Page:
WASHINGTON—Shana M. Broussard, Sean J. Cooksey and Allen Dickerson have been sworn in as members of the Federal Election Commission, returning a quorum to the agency charged with administering and enforcing federal campaign finance law. The Commission has jurisdiction over the financing of campaigns for the U.S. House, Senate, Presidency and Vice Presidency.
The three new Commissioners were nominated by President Donald J. Trump and confirmed by the United States Senate on December 9, 2020. Commissioner Cooksey, whose term will end on April 30, 2021, fills the vacancy in the seat previously occupied by Lee E. Goodman. Commissioner Broussard, appointed to a term ending April 30, 2023, fills the vacancy in the seat previously occupied by Ann M. Ravel. Commissioner Dickerson was appointed to a term ending April 30, 2025, and fills the vacancy in the seat previously occupied by Caroline C. Hunter.
“I am gratified that the Commission is finally back at full strength so that we can tackle the large backlog of enforcement cases and other vital work,” said Chair James “Trey” Trainor III. “I look forward to working with my outstanding new colleagues, each of whom brings valuable experience and perspectives to our common mission of administering and enforcing the federal campaign finance law in a just and fair manner.”
Commissioner Broussard of Louisiana joined the Commission in 2008 as an attorney in the Enforcement Division of the Office of General Counsel. In 2015, she was assigned on detail as Counsel for Commissioner Steven T. Walther, advising the Commissioner during his tenure as Chair in 2017 and continuing in that role until her own appointment as Commissioner. Commissioner Broussard previously was an Attorney Advisor at the Internal Revenue Service, Office of Professional Responsibility, and Deputy Disciplinary Counsel at the Louisiana Attorney Disciplinary Board. She also worked as a New Orleans Assistant District Attorney, and was appointed in that role to the Violent Offenders Strike Force. A proud alumna of two historically black universities (HBCUs), Commissioner Broussard earned her B.A. from Dillard University and her J.D. cum laude from Southern University Law Center. She received the NAACP 2015 Juneteenth Celebration Trailblazer Award for Terrebonne Parish in recognition of her achievement as the first African American attorney from Gibson, LA.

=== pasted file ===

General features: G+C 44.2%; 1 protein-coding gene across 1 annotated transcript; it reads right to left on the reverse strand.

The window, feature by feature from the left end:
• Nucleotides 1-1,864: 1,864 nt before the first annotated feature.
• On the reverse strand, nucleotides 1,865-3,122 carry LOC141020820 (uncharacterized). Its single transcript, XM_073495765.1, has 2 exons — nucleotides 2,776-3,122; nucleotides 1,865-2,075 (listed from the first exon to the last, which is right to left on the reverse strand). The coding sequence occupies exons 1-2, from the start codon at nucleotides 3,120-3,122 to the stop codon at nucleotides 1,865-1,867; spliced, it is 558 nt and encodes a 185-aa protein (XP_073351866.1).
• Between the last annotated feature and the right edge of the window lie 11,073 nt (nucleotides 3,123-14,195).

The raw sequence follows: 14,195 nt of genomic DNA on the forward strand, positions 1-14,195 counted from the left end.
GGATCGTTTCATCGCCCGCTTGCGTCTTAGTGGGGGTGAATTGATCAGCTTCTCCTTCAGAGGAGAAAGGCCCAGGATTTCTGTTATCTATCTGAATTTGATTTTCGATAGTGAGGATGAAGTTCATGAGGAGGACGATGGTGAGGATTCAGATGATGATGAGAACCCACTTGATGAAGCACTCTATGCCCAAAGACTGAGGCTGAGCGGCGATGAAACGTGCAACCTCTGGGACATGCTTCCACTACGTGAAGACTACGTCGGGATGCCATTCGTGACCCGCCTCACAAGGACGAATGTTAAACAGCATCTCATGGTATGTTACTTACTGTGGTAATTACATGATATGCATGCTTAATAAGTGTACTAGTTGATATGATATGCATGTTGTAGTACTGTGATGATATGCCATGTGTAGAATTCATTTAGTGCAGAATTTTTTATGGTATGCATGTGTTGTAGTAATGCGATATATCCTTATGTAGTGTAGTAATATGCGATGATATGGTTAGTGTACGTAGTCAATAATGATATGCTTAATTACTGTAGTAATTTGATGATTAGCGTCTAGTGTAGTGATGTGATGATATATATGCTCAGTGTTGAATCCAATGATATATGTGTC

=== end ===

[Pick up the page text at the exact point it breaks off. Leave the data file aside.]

Commissioner Cooksey served most recently as General Counsel to U.S. Senator Josh Hawley, advising him on issues including constitutional law, judicial nominations, election law, federal criminal law, and ethics compliance. He previously served as Deputy Chief Counsel for U.S. Senator Ted Cruz. Prior to his Senate service, Commissioner Cooksey worked as an attorney at Gibson, Dunn & Crutcher LLP in Washington, D.C., where his practice focused on appeals and constitutional law. He also served as a law clerk for Judge Jerry E. Smith of the United States Court of Appeals for the Fifth Circuit. Commissioner Cooksey received his B.A., summa cum laude, from Truman State University and his J.D. from the University of Chicago Law School, where he graduated with High Honors and Order of the Coif.
Commissioner Dickerson served as Legal Director of the Institute for Free Speech from 2011 to 2020. At IFS, he led a nationwide First Amendment litigation practice and regularly appeared before legislative bodies and regulatory agencies. Previously, he was an Associate with Kirkland & Ellis LLP and advised the Republican Governors Association. He also serves as a Judge Advocate in the United States Army Reserve. Commissioner Dickerson is a graduate of Yale College and New York University School of Law.
The Federal Election Commission (FEC) is an independent regulatory agency that administers and enforces federal campaign finance laws. The FEC has jurisdiction over the financing of campaigns for the U.S. House of Representatives, the U.S. Senate, the Presidency and the Vice Presidency. Established in 1975, the FEC is composed of six Commissioners who are nominated by the President and confirmed by the U.S. Senate.###